Another point is the possibility that tax incentives could produce required outcomes. With regards to creating sustainably designed houses with better energy efficiency based on the environment, taxes could induce homeowners to prefer low impact houses in such a way that maximizes the sun input in the winter and minimize exposure in the summer. Rate hikes could incentivize consumers to such actions, although Macron’s riots show that such a path may not work.
Neoliberal attempts to induce behaviors through invisible hands may fail to achieve their aims. The middle class may not enthusiastically support more conservationist designs in housing, and Sanders’ attempt to develop without consent would be just as fatal as other litigation civilians could potentially utilize to block projects which they oppose. Litigation against civilians desiring to maintain the status quo would raise costs of the Green New Deal to levels prohibitive of financial solvency or cause progress on the plan to grind to a halt during continual appeals and challenges.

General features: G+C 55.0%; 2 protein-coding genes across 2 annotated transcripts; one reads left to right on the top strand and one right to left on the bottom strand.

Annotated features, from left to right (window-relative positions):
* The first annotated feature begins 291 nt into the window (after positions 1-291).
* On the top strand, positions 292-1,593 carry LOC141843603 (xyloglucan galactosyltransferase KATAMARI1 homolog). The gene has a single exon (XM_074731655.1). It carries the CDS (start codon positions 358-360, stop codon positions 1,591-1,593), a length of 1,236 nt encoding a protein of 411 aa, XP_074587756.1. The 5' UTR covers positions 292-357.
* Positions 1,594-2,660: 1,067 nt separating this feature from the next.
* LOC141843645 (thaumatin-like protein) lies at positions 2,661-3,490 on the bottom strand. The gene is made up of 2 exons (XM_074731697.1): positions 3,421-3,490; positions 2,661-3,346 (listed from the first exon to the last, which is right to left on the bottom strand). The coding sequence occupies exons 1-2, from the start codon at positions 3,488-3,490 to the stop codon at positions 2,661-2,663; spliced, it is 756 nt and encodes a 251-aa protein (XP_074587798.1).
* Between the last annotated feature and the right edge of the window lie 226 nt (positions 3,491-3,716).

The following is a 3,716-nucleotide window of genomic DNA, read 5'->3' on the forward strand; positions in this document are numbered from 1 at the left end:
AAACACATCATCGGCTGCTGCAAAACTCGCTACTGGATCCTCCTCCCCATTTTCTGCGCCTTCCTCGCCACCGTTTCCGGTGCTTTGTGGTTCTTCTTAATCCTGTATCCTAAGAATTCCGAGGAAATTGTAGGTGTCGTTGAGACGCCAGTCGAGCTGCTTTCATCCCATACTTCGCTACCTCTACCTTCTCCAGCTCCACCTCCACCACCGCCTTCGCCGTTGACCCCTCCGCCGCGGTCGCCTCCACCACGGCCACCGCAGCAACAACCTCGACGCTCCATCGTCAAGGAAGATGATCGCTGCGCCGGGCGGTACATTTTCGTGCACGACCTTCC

Senator Sanders’ plan emulates the original New Deal and the innovations of both Roosevelts. However, it inherits several of the risks that FDR’s plan possessed, assumes certain optimistic assessments of growth and requires the cooperation of the judicial branch due to the amount of litigation involved in such a plan. In this way, it fails to account for potential resistance.
Jacob Ningen is a contributor for The Daily Campus. He can be reached via email at email@example.com